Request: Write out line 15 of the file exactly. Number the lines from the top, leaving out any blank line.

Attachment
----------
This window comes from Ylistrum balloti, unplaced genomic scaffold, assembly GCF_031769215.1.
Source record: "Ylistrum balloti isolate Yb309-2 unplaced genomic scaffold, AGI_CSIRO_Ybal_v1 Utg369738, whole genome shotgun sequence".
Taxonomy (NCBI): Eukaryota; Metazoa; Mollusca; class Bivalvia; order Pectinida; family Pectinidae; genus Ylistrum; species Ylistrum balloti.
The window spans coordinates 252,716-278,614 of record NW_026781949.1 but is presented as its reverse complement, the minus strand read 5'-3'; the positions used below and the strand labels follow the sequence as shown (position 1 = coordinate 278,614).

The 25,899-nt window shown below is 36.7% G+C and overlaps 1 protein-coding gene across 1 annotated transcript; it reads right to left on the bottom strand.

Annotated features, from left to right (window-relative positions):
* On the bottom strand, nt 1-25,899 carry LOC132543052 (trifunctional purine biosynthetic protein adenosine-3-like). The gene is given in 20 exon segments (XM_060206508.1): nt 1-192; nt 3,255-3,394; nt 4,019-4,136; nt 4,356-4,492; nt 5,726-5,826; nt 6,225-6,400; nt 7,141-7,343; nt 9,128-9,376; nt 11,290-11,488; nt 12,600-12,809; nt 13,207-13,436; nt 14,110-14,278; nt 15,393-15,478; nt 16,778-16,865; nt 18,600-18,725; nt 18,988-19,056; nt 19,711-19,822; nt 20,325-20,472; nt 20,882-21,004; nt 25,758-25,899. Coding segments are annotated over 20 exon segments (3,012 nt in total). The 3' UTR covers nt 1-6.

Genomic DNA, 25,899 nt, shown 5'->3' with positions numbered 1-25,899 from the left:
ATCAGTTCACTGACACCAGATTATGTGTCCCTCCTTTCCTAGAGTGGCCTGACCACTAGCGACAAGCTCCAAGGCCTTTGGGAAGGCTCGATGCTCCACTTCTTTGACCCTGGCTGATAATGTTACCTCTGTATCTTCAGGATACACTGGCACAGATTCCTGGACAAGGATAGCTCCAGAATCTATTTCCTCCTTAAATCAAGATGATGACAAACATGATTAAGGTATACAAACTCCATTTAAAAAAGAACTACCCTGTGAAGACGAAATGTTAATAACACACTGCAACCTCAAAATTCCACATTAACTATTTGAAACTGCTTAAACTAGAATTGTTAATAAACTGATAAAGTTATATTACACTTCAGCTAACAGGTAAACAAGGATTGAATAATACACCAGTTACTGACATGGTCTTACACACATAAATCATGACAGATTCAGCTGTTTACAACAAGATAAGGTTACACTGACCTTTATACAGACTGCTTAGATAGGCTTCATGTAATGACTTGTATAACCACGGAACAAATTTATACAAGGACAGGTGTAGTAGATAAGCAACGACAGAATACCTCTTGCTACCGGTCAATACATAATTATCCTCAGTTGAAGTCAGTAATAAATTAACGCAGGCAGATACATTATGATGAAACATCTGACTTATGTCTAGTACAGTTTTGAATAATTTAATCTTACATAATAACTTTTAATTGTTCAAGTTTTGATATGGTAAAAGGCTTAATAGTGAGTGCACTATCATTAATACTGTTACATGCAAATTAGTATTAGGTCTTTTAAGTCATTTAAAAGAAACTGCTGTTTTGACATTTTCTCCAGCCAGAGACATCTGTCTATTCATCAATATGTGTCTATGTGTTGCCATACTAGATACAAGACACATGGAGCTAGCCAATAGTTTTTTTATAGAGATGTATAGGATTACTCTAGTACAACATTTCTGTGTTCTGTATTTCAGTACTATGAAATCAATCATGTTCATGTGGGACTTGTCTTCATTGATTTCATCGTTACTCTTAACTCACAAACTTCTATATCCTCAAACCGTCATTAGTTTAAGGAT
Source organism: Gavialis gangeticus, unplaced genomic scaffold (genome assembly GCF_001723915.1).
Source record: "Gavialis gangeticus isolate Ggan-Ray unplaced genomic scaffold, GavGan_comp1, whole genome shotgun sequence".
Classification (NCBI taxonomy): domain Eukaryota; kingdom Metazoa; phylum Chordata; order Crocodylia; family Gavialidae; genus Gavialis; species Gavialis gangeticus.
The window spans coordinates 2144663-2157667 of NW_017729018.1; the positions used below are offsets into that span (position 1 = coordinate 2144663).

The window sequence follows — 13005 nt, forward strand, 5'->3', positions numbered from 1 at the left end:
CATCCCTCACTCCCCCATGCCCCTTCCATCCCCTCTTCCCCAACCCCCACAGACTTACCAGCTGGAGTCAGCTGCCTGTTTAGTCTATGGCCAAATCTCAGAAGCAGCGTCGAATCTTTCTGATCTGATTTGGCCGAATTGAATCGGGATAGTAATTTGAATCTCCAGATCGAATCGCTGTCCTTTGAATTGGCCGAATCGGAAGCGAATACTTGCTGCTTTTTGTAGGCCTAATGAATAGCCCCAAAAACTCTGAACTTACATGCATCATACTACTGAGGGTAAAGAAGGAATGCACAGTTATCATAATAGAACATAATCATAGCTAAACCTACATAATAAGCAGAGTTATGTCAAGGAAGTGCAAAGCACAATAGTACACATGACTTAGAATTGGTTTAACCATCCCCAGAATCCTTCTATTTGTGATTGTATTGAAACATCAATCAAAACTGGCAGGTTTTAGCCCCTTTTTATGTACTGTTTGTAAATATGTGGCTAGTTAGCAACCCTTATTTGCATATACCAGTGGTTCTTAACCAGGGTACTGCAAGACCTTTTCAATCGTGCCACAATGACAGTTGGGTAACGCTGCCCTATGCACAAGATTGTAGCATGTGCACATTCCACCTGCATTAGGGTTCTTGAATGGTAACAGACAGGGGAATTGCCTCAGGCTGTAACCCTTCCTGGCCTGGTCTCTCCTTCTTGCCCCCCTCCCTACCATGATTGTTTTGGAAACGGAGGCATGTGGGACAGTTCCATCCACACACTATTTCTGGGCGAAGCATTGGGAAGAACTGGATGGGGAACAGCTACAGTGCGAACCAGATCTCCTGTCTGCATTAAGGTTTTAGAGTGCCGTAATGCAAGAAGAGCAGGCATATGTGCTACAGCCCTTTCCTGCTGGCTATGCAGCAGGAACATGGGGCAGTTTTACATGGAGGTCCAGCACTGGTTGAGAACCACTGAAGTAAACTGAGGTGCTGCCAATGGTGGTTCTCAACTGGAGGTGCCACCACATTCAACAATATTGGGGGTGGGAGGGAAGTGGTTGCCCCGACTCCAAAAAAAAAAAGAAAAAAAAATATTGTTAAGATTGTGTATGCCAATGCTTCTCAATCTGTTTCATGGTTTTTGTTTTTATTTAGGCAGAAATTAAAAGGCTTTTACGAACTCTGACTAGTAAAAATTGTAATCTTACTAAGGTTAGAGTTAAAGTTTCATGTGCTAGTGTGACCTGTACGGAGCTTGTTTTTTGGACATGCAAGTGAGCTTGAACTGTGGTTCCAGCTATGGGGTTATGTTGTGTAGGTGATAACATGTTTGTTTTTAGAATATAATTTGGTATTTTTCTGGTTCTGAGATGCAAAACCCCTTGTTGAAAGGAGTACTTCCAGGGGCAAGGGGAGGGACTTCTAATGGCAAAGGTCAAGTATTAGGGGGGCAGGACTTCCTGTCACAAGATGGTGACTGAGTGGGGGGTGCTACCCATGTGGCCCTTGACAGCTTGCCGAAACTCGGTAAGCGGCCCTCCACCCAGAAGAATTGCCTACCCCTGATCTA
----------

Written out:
CATCCCTCACTCCCCCATGCCCCTTCCATCCCCTCTTCCCCAACCCCCACAGACTTACCAGCTGGAGTCAGCTGCCTGTTTAGTCTATGGCCAAATCTCAGAAGCAGCGTCGAATCTTTCTGATCTGATTTGGCCGAATTGAATCGGGATAGTAATTTGAATCTCCAGATCGAATCGCTGTCCTTTGAATTGGCCGAATCGGAAGCGAATACTTGCTGCTTTTTGTAGGCCTAATGAATAGCCCCAAAAACTCTGAACTTACATGCATCATACTACTGAGGGTAAAGAAGGAATGCACAGTTATCATAATAGAACATAATCATAGCTAAACCTACATAATAAGCAGAGTTATGTCAAGGAAGTGCAAAGCACAATAGTACACATGACTTAGAATTGGTTTAACCATCCCCAGAATCCTTCTATTTGTGATTGTATTGAAACATCAATCAAAACTGGCAGGTTTTAGCCCCTTTTTATGTACTGTTTGTAAATATGTGGCTAGTTAGCAACCCTTATTTGCATATACCAGTGGTTCTTAACCAGGGTACTGCAAGACCTTTTCAATCGTGCCACAATGACAGTTGGGTAACGCTGCCCTATGCACAAGATTGTAGCATGTGCACATTCCACCTGCATTAGGGTTCTTGAATGGTAACAGACAGGGGAATTGCCTCAGGCTGTAACCCTTCCTGGCCTGGTCTCTCCTTCTTGCCCCCCTCCCTACCATGATTGTTTTGGAAACGGAGGCATGTGGGACAGTTCCATCCACACACTATTTCTGGGCGAAGCATTGGGAAGAACTGGATGGGGAACAGCTACAGTGCGAACCAGATCTCCTGTCTGCATTAAGGTTTTAGAGTGCCGTAATGCAAGAAGAGCAGGCATATGTGCTACAGCCCTTTCCTGCTGGCTATGCAGCAGGAACATGGGGCAGTTTTACATGGAGGTCCAGCACTGGTTGAGAACCACTGAAGTAAACTGAGGTGCTGCCAATGGTGGTTCTCAACTGGAGGTGCCACCACATTCAACAATATTGGGGGTGGGAGGGAAGTGGTTGCCCCGACTCCAAAAAAAAAAAGAAAAAAAAATATTGTTAAGATTGTGTATGCCAATGCTTCTCAATCTGTTTCATGGTTTTTGTTTTTATTTAGGCAGAAATTAAAAGGCTTTTACGAACTCTGACTAGTAAAAATTGTAATCTTACTAAGGTTAGAGTTAAAGTTTCATGTGCTAGTGTGACCTGTACGGAGCTTGTTTTTTGGACATGCAAGTGAGCTTGAACTGTGGTTCCAGCTATGGGGTTATGTTGTGTAGGTGATAACATGTTTGTTTTTAGAATATAATTTGGTATTTTTCTGGTTCTGAGATGCAAAACCCCTTGTTGAAAGGAGTACTTCCAGGGGCAAGGGGAGGGACTTCTAATGGCAAAGGTCAAGTATTAGGGGGGCAGGACTTCCTGTCACAAGATGGTGACTGAGTGGGGGGTGCTACCCATGTGGCCCTTGACAGCTTGCCGAAACTCGGTAAGCGGCCCTCCACCCAGAAGAATTGCCTACCCCTGATCTA